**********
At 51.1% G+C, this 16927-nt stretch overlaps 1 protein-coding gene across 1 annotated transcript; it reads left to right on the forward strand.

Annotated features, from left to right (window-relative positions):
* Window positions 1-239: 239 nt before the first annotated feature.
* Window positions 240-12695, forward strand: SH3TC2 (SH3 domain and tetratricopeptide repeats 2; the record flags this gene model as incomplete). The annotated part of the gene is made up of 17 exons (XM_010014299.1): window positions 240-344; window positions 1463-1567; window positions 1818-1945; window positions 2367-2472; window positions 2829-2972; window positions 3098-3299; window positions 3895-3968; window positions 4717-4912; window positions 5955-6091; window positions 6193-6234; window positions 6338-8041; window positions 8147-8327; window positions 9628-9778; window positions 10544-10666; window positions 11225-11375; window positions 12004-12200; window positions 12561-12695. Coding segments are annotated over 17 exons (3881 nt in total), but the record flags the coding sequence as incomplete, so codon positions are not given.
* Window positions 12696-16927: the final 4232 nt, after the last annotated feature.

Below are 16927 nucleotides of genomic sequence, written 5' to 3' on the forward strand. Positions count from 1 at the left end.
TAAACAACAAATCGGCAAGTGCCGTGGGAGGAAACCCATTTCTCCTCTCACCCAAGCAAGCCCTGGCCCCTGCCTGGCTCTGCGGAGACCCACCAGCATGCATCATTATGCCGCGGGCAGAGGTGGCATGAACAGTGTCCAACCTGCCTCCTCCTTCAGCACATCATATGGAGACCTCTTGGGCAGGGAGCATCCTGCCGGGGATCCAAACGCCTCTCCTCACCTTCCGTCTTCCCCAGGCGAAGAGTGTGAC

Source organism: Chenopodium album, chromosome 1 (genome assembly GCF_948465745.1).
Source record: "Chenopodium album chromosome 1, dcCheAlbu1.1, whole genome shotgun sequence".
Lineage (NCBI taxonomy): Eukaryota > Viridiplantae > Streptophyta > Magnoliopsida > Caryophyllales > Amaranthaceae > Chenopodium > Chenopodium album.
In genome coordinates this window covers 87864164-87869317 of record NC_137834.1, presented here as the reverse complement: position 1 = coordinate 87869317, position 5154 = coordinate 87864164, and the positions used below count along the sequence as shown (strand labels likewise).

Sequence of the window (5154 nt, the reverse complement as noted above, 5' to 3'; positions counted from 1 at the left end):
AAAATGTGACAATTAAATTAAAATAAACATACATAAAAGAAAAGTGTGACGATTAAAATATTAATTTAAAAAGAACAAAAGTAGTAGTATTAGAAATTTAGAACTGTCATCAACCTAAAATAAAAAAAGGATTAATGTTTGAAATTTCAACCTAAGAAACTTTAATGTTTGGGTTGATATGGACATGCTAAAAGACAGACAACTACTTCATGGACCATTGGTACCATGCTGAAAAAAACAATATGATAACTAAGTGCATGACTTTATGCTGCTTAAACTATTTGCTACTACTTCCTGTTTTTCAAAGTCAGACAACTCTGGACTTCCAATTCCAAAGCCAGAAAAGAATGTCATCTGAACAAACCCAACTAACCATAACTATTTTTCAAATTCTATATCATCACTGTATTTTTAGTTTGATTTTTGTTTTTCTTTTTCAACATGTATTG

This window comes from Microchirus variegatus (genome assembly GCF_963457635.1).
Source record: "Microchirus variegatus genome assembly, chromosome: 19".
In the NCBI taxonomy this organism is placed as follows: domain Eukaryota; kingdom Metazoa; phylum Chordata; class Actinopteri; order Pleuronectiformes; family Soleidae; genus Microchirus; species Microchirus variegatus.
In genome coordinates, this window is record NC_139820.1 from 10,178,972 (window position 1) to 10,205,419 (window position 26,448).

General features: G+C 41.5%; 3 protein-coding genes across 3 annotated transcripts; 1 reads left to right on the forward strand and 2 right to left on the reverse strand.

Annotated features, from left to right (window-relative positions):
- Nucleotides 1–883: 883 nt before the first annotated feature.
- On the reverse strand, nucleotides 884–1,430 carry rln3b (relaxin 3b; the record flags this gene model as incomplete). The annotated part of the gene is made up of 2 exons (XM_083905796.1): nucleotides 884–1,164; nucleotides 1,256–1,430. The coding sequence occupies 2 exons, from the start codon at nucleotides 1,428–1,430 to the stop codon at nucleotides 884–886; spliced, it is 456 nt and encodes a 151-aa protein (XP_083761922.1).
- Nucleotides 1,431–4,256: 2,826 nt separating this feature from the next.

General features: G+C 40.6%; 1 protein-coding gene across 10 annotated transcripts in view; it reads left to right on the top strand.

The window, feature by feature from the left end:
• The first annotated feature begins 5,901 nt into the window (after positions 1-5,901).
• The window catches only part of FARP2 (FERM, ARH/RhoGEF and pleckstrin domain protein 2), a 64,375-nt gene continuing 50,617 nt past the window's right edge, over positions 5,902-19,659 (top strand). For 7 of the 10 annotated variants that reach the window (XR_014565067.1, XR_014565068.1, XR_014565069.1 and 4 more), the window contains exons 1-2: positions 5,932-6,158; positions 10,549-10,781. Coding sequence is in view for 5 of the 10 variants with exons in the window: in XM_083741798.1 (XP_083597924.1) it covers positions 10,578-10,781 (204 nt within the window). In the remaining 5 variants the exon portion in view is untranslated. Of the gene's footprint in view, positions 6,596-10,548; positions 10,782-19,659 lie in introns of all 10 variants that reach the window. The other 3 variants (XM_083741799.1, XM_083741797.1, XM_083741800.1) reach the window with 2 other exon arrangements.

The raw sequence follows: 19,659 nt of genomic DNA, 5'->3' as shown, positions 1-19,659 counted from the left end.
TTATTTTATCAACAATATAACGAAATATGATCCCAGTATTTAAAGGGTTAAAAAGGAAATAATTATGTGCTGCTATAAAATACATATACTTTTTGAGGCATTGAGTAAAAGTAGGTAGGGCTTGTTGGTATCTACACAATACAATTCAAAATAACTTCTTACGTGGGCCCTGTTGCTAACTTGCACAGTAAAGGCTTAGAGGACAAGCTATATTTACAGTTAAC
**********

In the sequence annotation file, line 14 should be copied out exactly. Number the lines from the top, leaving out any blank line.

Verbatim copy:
This window comes from Microchirus variegatus (genome assembly GCF_963457635.1).